What is our primary use case?
Azure AD is where our primary user data is stored. We get a feed-in from our HCM solution and it creates our users, and then that's where we store all of their authorizations, group memberships, and other relevant details.
We access it through the Azure Portal.
How has it helped my organization?
This product has helped improve our security posture because it allows a tie-in into the Microsoft Azure Sentinel product very easily and seamlessly. From a security standpoint, you have the option of conditional access, the option of identity protection, and those types of things. We have incorporated those right into our offering.
Overall, security-wise, this solution has allowed us to be more flexible. When you had just Active Directory and it was an on-premise solution, you had to do a lot of manipulation to get SaaS products working. You had to do a lot of customizing and those types of things. With Azure Active Directory, it's more configuration than it is customization. This allows us to be a lot more flexible, which brings about efficiency, better security, and other benefits.
Azure Active Directory has also improved our end-user experience.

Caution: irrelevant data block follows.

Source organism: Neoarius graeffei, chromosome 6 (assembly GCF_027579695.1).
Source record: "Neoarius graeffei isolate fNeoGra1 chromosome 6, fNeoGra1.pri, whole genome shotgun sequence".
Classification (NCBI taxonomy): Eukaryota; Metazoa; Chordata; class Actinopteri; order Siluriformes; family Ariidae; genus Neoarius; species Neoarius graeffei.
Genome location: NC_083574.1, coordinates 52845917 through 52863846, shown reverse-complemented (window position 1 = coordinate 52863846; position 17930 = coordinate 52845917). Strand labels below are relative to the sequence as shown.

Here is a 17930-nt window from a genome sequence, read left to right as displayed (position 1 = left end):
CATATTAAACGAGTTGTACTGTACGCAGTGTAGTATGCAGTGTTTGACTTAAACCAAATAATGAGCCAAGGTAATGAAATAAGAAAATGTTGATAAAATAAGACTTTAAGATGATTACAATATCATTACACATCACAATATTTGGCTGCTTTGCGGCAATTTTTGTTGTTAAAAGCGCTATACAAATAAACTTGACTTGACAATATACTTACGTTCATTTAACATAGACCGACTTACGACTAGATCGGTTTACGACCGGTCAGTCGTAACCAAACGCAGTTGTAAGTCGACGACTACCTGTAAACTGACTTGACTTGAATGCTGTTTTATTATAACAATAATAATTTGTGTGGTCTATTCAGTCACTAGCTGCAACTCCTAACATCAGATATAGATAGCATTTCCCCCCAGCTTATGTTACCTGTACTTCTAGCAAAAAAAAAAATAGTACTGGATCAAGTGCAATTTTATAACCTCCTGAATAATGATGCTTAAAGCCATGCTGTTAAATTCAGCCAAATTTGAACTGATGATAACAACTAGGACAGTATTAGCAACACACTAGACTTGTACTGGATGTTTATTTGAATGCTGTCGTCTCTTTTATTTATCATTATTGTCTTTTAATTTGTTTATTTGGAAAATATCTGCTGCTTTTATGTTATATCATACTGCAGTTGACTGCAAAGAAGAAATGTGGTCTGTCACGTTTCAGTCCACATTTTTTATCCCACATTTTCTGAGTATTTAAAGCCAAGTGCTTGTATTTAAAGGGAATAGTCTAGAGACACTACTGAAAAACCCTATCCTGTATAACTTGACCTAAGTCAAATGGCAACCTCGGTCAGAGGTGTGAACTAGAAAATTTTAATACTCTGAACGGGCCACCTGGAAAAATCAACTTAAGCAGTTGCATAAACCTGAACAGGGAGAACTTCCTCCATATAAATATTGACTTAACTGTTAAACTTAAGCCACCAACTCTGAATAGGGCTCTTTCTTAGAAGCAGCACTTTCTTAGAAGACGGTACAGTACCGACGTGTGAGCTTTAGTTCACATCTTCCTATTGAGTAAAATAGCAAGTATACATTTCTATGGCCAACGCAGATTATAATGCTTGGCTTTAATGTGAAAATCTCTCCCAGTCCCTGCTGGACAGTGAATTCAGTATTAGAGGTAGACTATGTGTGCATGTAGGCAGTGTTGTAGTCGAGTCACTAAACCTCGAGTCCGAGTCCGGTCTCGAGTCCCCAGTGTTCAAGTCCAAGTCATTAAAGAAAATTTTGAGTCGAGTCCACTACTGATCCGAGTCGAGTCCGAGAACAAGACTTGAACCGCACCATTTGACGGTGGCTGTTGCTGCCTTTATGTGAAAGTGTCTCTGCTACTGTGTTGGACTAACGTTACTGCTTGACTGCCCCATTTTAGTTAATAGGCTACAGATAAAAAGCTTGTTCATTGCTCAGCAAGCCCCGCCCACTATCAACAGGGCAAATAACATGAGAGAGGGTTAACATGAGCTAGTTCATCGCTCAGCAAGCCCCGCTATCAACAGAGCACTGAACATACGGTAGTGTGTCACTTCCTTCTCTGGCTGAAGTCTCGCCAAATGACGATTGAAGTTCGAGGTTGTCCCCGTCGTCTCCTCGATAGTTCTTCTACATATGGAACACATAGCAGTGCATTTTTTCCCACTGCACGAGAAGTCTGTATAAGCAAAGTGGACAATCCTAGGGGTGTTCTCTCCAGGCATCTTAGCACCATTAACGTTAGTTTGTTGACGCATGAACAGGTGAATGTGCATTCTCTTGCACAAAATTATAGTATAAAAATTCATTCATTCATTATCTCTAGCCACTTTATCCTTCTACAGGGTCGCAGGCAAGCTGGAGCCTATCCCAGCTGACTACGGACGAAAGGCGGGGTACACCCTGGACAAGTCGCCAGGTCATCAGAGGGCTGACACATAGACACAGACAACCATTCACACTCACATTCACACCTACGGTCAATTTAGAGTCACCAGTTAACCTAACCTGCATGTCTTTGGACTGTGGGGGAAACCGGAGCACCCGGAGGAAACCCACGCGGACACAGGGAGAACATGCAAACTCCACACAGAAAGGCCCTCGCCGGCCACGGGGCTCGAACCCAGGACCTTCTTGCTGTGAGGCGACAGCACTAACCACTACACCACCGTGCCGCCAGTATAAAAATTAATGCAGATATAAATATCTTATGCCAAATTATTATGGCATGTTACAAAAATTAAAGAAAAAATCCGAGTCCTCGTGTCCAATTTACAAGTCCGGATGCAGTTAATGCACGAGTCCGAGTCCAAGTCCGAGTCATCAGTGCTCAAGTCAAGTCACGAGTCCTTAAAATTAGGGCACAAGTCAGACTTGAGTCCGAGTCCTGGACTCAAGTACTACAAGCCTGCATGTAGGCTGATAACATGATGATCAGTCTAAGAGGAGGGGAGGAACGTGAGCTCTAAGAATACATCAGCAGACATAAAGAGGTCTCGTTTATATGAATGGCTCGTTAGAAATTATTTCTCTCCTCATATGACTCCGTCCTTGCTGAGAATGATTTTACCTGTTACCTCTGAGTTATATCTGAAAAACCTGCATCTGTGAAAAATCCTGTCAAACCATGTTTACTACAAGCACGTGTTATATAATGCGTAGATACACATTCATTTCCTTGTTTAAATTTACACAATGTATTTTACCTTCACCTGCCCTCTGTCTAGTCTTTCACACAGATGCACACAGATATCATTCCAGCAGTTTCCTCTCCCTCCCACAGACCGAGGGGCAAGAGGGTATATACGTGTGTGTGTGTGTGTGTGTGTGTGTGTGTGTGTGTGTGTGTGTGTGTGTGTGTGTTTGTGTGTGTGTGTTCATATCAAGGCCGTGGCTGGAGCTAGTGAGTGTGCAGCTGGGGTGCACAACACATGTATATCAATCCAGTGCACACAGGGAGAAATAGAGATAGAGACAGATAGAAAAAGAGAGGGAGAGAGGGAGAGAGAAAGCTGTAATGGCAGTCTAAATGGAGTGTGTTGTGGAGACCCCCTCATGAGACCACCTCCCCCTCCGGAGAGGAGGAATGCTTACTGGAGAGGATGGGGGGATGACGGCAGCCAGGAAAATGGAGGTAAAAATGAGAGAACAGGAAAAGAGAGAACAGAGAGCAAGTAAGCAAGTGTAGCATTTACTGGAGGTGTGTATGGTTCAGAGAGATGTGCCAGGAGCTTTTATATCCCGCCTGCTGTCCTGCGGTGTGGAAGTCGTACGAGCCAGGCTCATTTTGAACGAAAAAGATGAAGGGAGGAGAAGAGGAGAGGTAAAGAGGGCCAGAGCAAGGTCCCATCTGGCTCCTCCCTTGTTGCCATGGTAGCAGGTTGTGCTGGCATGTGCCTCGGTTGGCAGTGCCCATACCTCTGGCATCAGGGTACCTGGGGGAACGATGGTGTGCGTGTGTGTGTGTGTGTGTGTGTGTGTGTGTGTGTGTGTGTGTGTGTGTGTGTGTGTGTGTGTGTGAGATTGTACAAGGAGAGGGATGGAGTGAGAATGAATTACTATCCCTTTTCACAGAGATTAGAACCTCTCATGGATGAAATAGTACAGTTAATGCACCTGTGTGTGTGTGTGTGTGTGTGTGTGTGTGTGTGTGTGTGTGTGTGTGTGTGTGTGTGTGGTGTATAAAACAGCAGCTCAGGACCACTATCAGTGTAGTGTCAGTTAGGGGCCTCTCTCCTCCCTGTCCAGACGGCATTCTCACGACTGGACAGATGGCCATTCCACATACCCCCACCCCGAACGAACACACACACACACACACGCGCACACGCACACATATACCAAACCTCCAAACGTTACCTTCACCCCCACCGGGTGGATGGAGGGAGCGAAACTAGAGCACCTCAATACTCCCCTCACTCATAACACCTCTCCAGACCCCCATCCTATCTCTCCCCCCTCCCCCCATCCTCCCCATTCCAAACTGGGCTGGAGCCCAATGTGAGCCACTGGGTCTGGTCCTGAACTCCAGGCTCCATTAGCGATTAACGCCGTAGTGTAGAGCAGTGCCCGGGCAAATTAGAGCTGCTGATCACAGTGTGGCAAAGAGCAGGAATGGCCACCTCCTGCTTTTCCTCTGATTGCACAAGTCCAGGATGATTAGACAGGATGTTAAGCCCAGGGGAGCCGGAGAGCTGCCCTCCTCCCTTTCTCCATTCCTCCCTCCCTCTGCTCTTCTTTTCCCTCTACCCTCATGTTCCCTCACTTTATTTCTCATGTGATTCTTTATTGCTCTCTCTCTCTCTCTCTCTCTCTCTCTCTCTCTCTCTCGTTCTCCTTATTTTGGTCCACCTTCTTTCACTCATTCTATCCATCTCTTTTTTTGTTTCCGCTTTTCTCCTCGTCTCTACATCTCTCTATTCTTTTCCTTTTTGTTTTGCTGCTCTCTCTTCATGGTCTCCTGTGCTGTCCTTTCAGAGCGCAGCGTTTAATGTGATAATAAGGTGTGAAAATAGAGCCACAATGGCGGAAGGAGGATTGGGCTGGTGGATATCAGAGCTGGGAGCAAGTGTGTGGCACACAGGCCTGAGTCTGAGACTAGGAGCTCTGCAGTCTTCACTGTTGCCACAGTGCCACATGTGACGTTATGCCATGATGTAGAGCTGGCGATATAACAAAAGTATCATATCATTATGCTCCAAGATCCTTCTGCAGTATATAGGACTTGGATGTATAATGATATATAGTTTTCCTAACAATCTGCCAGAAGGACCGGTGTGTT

Before, most companies including ours would use a customized username that would have random characters for a user. This is different from Azure Active Directory, which uses what looks like the email address as your username. In fact, it can be set up as a genuine email address. Where it differs is on the back end, where it has a unique ID, but on the front end, it's more readable and it's better understandable.
From my user experience, the sign-on is seamless as you go through and use any of Microsoft products. Everything ties right into it, and then as you set up your different applications that are tied into Azure Active Directory, and get the single sign-on, everything becomes a whole lot easier to connect into. From a user experience, it's improved it drastically.
For provisioning users, you start by registering an application as either an enterprise application or a custom application. You can set up from within Azure Active Directory how it is that users connect to it. Microsoft has done a great job with providing a lot of application templates that help to connect and add it into the cloud. Almost every application that you could think of is there. From that point, you can set up provisioning.
To assist with provisioning, they have great documentation. From an admin perspective, much of the work is done for you. After the applications are connected to Azure Active Directory, you assign users and groups, provisioning users via API calls, which is how it's done on the back end, and it ties in using service accounts. Then, you can create a group that has the appropriate permissions such as write permission, full admin rights, or contributor rights, and then provision users into those groups. The system automatically handles it for you at that point.
What is most valuable?
This product is easy to use.
The features that we use day in and day out are single sign-on, group capabilities, and provisioning capabilities. All of these are very useful.